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Exercise & Brain Neurotransmitters

by
author image Kathleen Northridge
Kathleen Northridge has been a professional, freelance, S.P.J.A award-winning writer since 1985. She has written for organizations as diverse as the American Cancer Society and Sign Business Magazine. She also has a background in research and education. She has a Bachelor of Arts from the University of California, San Diego.
Exercise & Brain Neurotransmitters
Exercise can increase the production of certain neurotransmitters in the brain. Photo Credit Comstock/Stockbyte/Getty Images

It has long been noted that exercise can improve mental acuity and feelings of well being. Studies have shown that certain neurotransmitters are affected by exercise. Exercise can have an effect on the channels that produce serotonin, dopamine and norepinephrine and possibly others. New techniques such as microdialysis and voltammetry are now possible to measure neurotransmitters in a living animal.

Neurotransmitters

Neurotransmitters are naturally existing chemicals in the human body. They are involved in the communication between the nerve cells of the body. The nerve cells control thought and movement. Nerve cells, called neurons, communicate with each other by releasing and accepting calcium and potassium. The neurotransmitters affect how much of the chemicals that excite the neurons are released or accepted. Serotonin, dopamine and norepinepherine are a type of neurotransmitter called monoamines. Exercise has an effect on the other types of neurotransmitters as well but the monoamines are studied extensively because of their affect on mood.

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How Much Exercise?

Any amount of exercise shows measurable affect on neurotransmitters. Even short term exercise results in improved cognition. Those who exercise regularly show a reduction in diseases that would cause brain problems. Long runs create increases in serotonin and norepinepherine levels, which can lead to, among other things, feelings of happiness and energy. According to a study published in 2003 in "Journal of Applied Physiology," researchers found that dopamine levels were raised during prolonged exercise but the levels returned to normal quickly.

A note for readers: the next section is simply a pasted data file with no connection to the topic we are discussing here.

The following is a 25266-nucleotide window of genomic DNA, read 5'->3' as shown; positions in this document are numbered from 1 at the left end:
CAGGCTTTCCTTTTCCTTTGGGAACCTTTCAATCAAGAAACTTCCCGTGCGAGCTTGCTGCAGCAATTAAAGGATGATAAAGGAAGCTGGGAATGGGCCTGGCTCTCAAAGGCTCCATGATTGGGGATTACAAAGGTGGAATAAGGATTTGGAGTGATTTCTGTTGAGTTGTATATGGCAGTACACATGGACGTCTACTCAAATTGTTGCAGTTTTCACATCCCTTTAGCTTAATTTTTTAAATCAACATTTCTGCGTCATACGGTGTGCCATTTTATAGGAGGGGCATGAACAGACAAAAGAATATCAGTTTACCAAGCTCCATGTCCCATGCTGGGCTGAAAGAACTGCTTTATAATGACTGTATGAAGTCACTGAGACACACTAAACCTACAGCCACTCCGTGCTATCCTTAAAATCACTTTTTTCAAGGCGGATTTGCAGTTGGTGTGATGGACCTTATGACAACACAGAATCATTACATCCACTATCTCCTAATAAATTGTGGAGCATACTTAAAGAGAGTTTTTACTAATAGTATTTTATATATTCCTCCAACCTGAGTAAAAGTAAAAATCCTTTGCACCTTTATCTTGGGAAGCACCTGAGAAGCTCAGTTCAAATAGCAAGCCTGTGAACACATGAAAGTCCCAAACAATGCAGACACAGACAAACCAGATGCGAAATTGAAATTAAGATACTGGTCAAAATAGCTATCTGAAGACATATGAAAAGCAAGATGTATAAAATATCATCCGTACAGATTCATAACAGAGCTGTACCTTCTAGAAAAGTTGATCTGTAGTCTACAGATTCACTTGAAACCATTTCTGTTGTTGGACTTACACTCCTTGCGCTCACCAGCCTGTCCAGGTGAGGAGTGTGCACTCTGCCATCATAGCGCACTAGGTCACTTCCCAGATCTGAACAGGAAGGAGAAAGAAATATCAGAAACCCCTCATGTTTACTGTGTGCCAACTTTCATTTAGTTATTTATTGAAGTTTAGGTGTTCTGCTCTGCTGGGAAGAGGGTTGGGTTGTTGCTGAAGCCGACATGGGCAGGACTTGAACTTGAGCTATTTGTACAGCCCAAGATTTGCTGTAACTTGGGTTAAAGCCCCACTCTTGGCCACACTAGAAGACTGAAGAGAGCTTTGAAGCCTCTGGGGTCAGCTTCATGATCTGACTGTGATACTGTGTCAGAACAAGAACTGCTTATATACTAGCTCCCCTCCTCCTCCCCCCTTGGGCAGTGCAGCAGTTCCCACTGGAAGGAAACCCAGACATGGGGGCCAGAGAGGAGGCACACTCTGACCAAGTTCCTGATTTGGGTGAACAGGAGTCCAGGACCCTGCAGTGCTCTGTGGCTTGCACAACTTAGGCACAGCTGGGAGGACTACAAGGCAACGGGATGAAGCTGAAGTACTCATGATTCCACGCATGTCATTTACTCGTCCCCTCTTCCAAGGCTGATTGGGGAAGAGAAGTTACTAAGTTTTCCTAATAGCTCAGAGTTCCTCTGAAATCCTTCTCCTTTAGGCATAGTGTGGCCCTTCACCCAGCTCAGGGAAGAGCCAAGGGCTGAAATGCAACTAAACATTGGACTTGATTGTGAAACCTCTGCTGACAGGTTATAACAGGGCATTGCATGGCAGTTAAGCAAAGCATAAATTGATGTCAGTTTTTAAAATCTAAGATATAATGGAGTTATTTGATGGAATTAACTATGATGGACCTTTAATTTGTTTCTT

Types of Exercise

Neurotransmitter studies have varied intensity of exercise but not types of exercise. Many studies looked at the effects of running or other aerobic activity on brain neurotransmitters, but many types of exercise have not had their effects investigated. However it has been shown that a wide variety of exercises used in “exercise therapy” improve mood in depression.

Application

The positive effects of exercise on the brain are clear: exercise causes initial increased mental clarity and over time it will reduce the rate of mental decline as well as guard against some degenerative diseases of the brain. Some of the positive effects may be caused by the impact exercise has on the neurotransmitters in the brain, but other effects may be just from increased blood flow or oxygenation rates. Inducing natural release of neurotransmitters is probably more advantageous than ingesting synthetic hormones.

Significance

Manipulating neurotransmitters can have an impact on health. Previous to our understanding of neurotransmitters there was no biochemical remedy for things such as depression or Parkinson’s (in which there is a problem with dopamine). When neurotransmitters were discovered and chemicals that could encourage them or imitate them, pharmaceutical remedies were offered. But many had unpleasant side effects. If exercise can help regulate neurotransmitters sufficiently, then those dependent on the drugs might be able to reduce their doses or discontinue them altogether.

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References

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